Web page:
Helping At-Risk Populations Through Writing Intervention
Research has found that sexual minority women (SMW; e.g., lesbian, bisexual, or queer) who have encountered unique stressors, such as stigma and trauma, are at an increased risk of suffering from mental health conditions including posttraumatic stress disorder (PTSD) and are more susceptible to hazardous drinking – alcohol use that increases the risk of negative consequences. Psychology professor Jillian Scheer will use the Powe funding to refine and test writing interventions designed to help reduce PTSD symptoms and hazardous drinking in SMW who have experienced trauma.
Scheer and collaborators will adapt existing evidence-based writing protocols to understand whether tailored expressive writing interventions (i.e., writing about stigma or trauma) lead to decreased PTSD and hazardous drinking, as compared to daily neutral journaling (i.e., active control condition).
Over 200 trauma-exposed SMW participants from across the U.S. will be randomly assigned to participate in a three-to-five session stigma writing intervention, trauma writing intervention, or neutral control. Three months following the last writing prompt, Scheer and colleagues will examine whether the stigma and trauma expressive writing interventions exert significant improvements in PTSD symptoms and hazardous drinking compared to daily neutral journaling.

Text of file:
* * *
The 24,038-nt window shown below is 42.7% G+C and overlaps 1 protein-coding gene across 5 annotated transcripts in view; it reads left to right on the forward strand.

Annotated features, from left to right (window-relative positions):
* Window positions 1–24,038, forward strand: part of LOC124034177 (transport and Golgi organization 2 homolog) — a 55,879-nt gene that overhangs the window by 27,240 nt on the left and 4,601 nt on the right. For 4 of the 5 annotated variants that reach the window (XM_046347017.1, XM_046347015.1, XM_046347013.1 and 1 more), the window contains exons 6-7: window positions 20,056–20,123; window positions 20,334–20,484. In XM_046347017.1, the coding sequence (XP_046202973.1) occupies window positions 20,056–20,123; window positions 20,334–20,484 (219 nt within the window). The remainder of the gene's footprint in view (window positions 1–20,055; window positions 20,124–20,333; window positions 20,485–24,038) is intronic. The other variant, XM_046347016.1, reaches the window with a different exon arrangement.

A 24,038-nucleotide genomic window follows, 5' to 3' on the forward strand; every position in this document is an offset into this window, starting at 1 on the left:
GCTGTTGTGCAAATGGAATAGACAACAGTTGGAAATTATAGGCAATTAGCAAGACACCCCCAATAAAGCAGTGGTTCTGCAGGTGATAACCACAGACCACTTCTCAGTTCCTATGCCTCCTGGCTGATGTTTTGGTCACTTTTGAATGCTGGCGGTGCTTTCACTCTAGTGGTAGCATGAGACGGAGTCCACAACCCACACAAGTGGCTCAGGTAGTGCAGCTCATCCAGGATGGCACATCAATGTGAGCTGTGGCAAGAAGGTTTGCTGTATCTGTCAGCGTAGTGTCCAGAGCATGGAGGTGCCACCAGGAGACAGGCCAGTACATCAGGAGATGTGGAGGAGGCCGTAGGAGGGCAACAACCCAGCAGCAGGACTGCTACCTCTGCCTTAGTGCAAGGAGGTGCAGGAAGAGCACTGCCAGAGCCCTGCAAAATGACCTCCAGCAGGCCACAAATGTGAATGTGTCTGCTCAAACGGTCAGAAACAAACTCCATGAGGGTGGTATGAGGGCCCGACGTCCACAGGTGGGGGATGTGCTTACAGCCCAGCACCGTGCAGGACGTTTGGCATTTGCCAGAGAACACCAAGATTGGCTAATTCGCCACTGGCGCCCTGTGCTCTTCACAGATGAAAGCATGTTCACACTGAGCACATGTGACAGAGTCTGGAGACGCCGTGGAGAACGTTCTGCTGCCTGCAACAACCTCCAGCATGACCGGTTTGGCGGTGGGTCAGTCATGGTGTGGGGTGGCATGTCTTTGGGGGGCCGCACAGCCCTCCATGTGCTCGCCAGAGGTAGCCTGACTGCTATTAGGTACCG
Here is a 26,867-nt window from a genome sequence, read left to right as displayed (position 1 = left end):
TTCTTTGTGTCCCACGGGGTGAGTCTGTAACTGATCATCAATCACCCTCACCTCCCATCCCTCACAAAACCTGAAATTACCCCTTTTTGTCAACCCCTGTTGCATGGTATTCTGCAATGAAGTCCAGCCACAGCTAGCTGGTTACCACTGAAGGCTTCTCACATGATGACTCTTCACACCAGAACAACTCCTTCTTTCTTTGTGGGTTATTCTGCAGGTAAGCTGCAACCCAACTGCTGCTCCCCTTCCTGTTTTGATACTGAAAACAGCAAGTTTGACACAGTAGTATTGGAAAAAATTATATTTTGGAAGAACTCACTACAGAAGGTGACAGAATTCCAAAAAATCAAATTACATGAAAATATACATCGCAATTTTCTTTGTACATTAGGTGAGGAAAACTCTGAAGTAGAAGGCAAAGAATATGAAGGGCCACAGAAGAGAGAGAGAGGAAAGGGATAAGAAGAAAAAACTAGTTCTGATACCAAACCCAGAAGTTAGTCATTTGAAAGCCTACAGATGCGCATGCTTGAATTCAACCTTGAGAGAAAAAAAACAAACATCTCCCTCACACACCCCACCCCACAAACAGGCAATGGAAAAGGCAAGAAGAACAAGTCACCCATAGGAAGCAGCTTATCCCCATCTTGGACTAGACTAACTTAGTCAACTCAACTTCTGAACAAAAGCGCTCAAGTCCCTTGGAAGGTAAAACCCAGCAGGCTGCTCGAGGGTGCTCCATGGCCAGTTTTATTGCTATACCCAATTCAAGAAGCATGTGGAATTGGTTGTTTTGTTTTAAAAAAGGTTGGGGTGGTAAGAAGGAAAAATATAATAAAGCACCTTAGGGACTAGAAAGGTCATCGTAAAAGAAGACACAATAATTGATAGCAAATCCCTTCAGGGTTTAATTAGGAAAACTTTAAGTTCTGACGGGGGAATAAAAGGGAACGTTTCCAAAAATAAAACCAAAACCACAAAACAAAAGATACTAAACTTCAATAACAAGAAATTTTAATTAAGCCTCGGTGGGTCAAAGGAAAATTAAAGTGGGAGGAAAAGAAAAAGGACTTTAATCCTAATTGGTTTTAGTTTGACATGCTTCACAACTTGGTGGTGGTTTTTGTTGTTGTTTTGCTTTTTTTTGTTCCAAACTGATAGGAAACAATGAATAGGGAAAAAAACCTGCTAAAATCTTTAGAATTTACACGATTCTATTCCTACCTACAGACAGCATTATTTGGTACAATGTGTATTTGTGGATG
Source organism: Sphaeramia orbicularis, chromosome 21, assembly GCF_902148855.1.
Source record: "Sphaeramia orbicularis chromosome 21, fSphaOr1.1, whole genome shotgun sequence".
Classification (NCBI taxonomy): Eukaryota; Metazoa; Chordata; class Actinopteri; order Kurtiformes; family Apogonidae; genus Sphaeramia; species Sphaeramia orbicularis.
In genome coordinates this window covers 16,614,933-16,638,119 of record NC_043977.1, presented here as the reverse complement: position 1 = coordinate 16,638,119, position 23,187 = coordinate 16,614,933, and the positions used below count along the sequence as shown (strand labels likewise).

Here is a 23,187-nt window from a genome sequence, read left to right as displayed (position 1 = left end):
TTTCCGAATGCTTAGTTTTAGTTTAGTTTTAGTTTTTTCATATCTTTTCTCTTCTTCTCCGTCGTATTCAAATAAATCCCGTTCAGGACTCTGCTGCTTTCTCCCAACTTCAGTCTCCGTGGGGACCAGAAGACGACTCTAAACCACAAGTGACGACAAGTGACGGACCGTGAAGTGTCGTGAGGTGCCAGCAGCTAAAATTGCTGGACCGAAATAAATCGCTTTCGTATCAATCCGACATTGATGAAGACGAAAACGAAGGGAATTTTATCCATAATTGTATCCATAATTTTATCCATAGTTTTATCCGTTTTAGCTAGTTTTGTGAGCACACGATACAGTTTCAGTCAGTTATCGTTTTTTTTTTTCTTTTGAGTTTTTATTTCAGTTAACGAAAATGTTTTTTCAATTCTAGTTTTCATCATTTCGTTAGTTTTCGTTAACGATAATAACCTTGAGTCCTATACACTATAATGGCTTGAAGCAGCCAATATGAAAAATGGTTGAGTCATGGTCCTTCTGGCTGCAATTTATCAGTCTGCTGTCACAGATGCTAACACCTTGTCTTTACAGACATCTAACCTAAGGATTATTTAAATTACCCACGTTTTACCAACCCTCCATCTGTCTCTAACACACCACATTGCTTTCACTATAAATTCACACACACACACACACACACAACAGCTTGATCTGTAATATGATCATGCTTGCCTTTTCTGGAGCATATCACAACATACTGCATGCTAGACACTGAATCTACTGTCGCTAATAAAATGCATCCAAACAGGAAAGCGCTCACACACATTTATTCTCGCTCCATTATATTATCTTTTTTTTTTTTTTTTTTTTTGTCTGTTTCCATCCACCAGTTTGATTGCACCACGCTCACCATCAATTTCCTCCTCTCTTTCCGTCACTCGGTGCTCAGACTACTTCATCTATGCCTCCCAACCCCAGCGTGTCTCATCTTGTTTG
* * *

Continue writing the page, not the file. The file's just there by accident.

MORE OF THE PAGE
“Findings from this research will increase the clinical relevance of personalized technology-delivered treatments and inform studies using computational text analysis to guide ‘low-threshold treatments,’ which address barriers to care for SMW such as anticipated stigma and accessibility issues,” explains Scheer.